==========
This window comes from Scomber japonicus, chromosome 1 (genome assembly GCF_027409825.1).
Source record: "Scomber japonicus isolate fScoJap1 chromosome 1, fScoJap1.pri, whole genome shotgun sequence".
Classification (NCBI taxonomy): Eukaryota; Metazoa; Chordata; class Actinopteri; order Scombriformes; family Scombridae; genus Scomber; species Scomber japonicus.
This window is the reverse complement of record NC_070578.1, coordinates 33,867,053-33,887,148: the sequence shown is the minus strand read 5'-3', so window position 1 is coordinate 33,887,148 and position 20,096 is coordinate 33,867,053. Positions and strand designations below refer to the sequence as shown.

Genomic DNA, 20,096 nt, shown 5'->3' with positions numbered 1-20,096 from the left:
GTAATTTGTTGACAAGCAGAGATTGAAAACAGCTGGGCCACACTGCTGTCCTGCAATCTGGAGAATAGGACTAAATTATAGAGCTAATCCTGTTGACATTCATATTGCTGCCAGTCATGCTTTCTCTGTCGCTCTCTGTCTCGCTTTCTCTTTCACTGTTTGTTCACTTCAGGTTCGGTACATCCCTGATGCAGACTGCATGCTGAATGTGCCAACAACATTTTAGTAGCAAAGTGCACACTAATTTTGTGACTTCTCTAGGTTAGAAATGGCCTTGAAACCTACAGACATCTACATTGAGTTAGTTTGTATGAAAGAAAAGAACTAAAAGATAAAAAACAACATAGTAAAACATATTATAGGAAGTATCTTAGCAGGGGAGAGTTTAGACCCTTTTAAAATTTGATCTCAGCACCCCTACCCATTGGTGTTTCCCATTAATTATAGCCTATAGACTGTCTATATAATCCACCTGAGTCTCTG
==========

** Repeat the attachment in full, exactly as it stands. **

This window comes from Scomber japonicus, chromosome 1 (genome assembly GCF_027409825.1).
Source record: "Scomber japonicus isolate fScoJap1 chromosome 1, fScoJap1.pri, whole genome shotgun sequence".
Classification (NCBI taxonomy): Eukaryota; Metazoa; Chordata; class Actinopteri; order Scombriformes; family Scombridae; genus Scomber; species Scomber japonicus.
This window is the reverse complement of record NC_070578.1, coordinates 33,867,053-33,887,148: the sequence shown is the minus strand read 5'-3', so window position 1 is coordinate 33,887,148 and position 20,096 is coordinate 33,867,053. Positions and strand designations below refer to the sequence as shown.

Genomic DNA, 20,096 nt, shown 5'->3' with positions numbered 1-20,096 from the left:
GTAATTTGTTGACAAGCAGAGATTGAAAACAGCTGGGCCACACTGCTGTCCTGCAATCTGGAGAATAGGACTAAATTATAGAGCTAATCCTGTTGACATTCATATTGCTGCCAGTCATGCTTTCTCTGTCGCTCTCTGTCTCGCTTTCTCTTTCACTGTTTGTTCACTTCAGGTTCGGTACATCCCTGATGCAGACTGCATGCTGAATGTGCCAACAACATTTTAGTAGCAAAGTGCACACTAATTTTGTGACTTCTCTAGGTTAGAAATGGCCTTGAAACCTACAGACATCTACATTGAGTTAGTTTGTATGAAAGAAAAGAACTAAAAGATAAAAAACAACATAGTAAAACATATTATAGGAAGTATCTTAGCAGGGGAGAGTTTAGACCCTTTTAAAATTTGATCTCAGCACCCCTACCCATTGGTGTTTCCCATTAATTATAGCCTATAGACTGTCTATATAATCCACCTGAGTCTCTG